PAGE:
Basic Guide To Interfacings
Interfacings are used to provide shape, stability, strength, durability, and structure in garments, accessories, and household furnishings. In garments, they are used in areas such as collars, lapels, necklines, cuffs, waistbands, hems, armholes, buttonholes, and in zipper areas. In collars, necklines and cuffs, they help to provide shape, and in the buttonhole and zipper areas they help to provide strength and durability.
When it comes to accessories, interfacings are used in purses, hats, and belts. In curtains, they help to improve the drape and can also help to reduce wrinkling after washing. Furthermore, interfacings can be used in costumes to help provide shape.
Interfacing is usually applied in between two layers of fabric and firmly attached to one layer of the fabric. This way it will remain in place and will not be seen when the garment is worn.
There are many different types of interfacing such as wovens, non-wovens, knits, fusible and non-fusible, also known as sew-ins. Fusible interfacings can be attached to material with a hot iron. Non-fusibles have to be sewn in. Interfacings also come in different fibers, different weights of light, medium and heavy, and usually come in the colors of white, beige, gray or black. So technically, there’s an interfacing for basically every type of material.
Woven interfacings have a lengthwise and crosswise grain and must be cut on the same grain as the fabric. Otherwise, when the two grains meet, it might distort the fabric and result in an unwanted drape. Woven interfacings are stable and help to increase the durability of the fabric. They are usually used with woven fabrics.
Non-woven interfacings are bonded together. Unlike the woven, these do not have a grain and are not very strong. They are not suitable for use in buttonholes and other areas that need reinforcing.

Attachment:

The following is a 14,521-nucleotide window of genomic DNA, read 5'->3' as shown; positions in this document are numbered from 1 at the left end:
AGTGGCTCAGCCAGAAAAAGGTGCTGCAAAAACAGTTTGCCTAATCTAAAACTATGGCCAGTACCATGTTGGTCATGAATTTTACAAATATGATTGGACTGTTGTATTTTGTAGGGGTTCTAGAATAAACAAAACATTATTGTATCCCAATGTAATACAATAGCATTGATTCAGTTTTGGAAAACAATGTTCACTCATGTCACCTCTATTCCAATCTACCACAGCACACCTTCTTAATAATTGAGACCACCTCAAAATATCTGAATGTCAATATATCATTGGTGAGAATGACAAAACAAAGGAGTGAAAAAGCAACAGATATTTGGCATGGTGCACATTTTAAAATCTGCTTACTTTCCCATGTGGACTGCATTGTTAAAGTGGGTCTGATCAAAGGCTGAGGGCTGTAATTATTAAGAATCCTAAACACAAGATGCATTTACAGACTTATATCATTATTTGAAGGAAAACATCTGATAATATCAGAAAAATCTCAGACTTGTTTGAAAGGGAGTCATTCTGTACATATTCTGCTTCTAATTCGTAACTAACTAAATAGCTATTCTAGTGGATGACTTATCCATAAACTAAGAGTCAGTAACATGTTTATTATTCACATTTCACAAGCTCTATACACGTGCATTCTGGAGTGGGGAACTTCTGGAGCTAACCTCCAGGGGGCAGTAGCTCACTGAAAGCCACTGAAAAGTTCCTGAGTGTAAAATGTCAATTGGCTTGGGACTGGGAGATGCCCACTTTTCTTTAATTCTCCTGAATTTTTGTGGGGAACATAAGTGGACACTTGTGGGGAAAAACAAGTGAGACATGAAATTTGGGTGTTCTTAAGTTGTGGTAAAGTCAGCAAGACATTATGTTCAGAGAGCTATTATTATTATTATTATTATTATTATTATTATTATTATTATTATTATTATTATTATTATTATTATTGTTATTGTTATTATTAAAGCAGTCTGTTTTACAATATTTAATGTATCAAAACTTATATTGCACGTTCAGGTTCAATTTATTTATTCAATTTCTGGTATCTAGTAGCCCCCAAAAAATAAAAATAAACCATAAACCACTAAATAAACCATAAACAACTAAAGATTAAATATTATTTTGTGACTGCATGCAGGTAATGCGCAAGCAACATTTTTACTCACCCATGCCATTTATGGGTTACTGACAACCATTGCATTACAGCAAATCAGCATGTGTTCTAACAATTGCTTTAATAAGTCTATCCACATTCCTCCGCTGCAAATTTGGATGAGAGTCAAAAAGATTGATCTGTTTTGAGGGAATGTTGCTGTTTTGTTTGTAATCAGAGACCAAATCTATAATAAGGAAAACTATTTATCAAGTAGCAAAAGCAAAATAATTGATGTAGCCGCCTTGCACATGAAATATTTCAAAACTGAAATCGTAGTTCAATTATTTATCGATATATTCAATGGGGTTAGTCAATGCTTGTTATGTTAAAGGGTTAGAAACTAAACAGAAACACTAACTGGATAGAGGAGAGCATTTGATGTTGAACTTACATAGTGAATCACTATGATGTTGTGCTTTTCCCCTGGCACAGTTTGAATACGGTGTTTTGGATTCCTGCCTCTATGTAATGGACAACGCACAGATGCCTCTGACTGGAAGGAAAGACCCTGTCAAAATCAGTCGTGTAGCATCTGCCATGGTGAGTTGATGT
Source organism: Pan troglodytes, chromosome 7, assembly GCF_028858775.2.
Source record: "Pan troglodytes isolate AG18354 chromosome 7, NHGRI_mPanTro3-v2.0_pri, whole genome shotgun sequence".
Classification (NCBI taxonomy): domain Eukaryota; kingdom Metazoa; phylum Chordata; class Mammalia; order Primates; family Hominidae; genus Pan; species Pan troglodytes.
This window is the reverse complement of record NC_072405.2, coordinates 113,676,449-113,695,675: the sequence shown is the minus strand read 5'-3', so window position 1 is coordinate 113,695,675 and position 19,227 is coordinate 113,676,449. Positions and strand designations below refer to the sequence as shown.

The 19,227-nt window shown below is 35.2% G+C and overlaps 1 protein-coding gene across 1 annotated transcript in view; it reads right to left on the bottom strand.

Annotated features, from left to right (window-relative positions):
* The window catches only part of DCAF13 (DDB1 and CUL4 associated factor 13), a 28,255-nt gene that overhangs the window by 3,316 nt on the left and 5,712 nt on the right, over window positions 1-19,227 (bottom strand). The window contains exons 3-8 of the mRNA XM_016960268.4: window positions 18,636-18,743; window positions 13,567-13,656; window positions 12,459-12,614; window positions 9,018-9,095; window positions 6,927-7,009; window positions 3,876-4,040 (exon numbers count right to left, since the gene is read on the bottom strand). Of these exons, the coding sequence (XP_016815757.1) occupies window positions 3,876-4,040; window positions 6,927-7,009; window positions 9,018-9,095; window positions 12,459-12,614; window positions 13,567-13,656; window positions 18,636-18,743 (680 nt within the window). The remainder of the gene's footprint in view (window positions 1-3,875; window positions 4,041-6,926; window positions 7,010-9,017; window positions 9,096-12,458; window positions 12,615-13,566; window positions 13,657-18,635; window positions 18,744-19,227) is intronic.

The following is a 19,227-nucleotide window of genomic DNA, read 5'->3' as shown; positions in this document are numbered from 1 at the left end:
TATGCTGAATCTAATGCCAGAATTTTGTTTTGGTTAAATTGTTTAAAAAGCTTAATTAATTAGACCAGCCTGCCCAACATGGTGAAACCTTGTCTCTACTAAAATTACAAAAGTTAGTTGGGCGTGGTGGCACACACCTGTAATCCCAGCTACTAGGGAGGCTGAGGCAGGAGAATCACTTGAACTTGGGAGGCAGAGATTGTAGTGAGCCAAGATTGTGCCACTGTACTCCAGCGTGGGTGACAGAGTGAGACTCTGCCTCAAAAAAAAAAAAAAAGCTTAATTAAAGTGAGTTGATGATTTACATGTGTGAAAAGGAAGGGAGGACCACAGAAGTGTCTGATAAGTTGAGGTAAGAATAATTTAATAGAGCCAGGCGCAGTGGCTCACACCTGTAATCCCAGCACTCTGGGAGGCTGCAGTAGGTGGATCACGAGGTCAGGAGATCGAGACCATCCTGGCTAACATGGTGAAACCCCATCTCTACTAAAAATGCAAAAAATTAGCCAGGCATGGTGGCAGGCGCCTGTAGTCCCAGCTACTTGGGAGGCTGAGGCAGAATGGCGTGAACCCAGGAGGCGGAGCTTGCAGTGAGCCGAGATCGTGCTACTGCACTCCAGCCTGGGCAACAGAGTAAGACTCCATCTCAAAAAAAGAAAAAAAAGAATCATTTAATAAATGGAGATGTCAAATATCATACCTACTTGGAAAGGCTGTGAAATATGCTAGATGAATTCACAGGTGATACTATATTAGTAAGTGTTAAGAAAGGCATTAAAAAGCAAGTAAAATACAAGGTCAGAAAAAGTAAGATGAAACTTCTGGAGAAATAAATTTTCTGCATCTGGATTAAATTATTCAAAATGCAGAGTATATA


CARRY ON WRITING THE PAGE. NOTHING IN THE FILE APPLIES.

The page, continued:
Knit interfacings have a crosswise stretch, thus making them great for knit fabrics. They usually are lightweight, soft, and drape well.
Whether woven, non-woven, or knit, all interfacings are available in fusible and non-fusible.
Non-fusible, or sew-in interfacings are pinned or basted to the fabric, then sewn in with the sewing machine. Non-fusibles will not alter the texture or shape of the fabric and are great for when natural shaping is desired.
You can also get a fusible web that you can use to bond the non-fusible interfacing to the fabric. You can use this in hems, or to temporarily hold appliques and/or patches in place before sewing.
Fusible interfacings have a glue-like coating on one side so that when steam-pressed, it melts and fuses the interfacing to the wrong side of the fabric. All fusible interfacings are different and come with instructions on how to apply them. Make sure to read and follow these instructions as not doing so will reduce the strength of the bond.
Fusibles are quick and easy to apply, but not all fabrics are suitable for fusibles. Some delicate fabrics cannot take heat, and textured fabrics may lose their texture during the application. So always double-check to make sure you don’t ruin your project.
Everyone has their own preference on which interfacing to use for different fabrics. The general rule, however, is to use interfacing of the same weight or a bit lighter than that of the fabric. To determine which interfacing to use, simply drape two layers of fabric and the interfacing together to see how well they hang. For collars, lapels, and cuffs you will usually need a stiffer interfacing in order to achieve the desired shape.
For sheer fabrics you might not be able to use an interfacing. However, if you need a reinforcement you can simply use another layer of fabric as an interfacing. That way everything matches and nothing gets distorted. In some cases you might also choose a contrasting color to add more character to the garment.